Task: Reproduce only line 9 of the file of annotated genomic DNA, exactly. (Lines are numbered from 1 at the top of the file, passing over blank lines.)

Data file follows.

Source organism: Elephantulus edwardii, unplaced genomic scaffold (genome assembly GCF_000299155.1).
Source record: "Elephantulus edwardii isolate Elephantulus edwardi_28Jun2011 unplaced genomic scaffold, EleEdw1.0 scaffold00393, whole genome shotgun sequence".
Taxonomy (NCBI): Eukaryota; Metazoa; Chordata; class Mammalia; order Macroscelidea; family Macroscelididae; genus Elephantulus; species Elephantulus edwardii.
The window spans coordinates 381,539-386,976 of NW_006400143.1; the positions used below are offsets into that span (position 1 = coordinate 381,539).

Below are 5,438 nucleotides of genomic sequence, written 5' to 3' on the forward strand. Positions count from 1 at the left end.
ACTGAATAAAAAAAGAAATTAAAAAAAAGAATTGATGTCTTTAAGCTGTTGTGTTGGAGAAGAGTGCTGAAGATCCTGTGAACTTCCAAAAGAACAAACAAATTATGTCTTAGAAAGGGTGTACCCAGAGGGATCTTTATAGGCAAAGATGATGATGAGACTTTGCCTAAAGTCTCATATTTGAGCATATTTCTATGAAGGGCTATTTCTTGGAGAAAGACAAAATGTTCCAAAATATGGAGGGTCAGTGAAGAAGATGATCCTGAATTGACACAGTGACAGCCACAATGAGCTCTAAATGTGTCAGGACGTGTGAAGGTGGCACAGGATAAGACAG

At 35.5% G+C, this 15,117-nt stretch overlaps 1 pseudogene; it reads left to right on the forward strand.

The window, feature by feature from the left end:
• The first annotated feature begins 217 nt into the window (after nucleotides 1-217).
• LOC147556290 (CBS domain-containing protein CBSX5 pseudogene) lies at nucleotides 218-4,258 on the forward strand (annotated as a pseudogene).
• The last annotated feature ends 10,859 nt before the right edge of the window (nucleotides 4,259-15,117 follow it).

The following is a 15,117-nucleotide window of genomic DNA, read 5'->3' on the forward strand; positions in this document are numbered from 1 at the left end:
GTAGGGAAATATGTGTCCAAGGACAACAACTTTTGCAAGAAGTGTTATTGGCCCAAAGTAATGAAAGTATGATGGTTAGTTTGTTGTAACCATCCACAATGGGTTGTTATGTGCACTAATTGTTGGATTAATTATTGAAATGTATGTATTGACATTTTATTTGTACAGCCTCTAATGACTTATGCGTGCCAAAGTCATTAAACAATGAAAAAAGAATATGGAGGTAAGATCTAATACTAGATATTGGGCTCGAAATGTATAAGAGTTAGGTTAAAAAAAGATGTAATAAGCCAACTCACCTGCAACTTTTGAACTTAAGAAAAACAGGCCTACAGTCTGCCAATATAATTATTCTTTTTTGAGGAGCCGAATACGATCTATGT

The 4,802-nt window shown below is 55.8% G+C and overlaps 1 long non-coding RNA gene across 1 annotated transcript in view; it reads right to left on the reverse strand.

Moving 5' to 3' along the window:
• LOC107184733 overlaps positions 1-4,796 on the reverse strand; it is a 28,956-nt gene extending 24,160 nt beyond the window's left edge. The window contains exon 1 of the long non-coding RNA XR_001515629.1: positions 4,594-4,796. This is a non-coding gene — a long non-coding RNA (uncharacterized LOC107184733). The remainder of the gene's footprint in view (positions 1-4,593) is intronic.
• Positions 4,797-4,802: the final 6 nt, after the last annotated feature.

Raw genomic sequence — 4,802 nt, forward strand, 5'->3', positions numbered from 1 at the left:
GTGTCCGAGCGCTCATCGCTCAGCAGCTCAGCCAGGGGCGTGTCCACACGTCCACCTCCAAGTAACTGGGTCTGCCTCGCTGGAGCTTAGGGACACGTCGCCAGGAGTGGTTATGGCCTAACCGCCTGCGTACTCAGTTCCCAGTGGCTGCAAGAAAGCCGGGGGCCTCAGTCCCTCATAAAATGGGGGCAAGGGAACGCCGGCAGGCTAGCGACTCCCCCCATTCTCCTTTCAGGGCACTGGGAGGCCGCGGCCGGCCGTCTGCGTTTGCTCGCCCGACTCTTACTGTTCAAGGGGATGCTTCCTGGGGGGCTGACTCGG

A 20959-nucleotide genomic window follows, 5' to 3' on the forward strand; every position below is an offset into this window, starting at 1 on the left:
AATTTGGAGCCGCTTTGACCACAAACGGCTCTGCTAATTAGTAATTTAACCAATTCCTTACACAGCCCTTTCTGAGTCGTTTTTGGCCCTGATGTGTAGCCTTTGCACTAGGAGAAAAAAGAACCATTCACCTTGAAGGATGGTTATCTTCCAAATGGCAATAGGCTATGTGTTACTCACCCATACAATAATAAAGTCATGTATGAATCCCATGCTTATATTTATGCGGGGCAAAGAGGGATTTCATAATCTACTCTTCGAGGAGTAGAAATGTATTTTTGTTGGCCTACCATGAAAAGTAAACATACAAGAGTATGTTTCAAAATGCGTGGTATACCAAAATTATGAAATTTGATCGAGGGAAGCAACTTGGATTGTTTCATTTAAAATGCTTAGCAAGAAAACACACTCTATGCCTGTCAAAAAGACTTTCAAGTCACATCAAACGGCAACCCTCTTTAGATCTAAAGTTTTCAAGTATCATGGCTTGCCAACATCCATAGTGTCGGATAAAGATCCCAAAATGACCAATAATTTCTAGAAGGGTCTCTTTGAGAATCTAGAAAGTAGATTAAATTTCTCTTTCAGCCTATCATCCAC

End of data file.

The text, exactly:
• The first annotated feature begins 217 nt into the window (after nucleotides 1-217).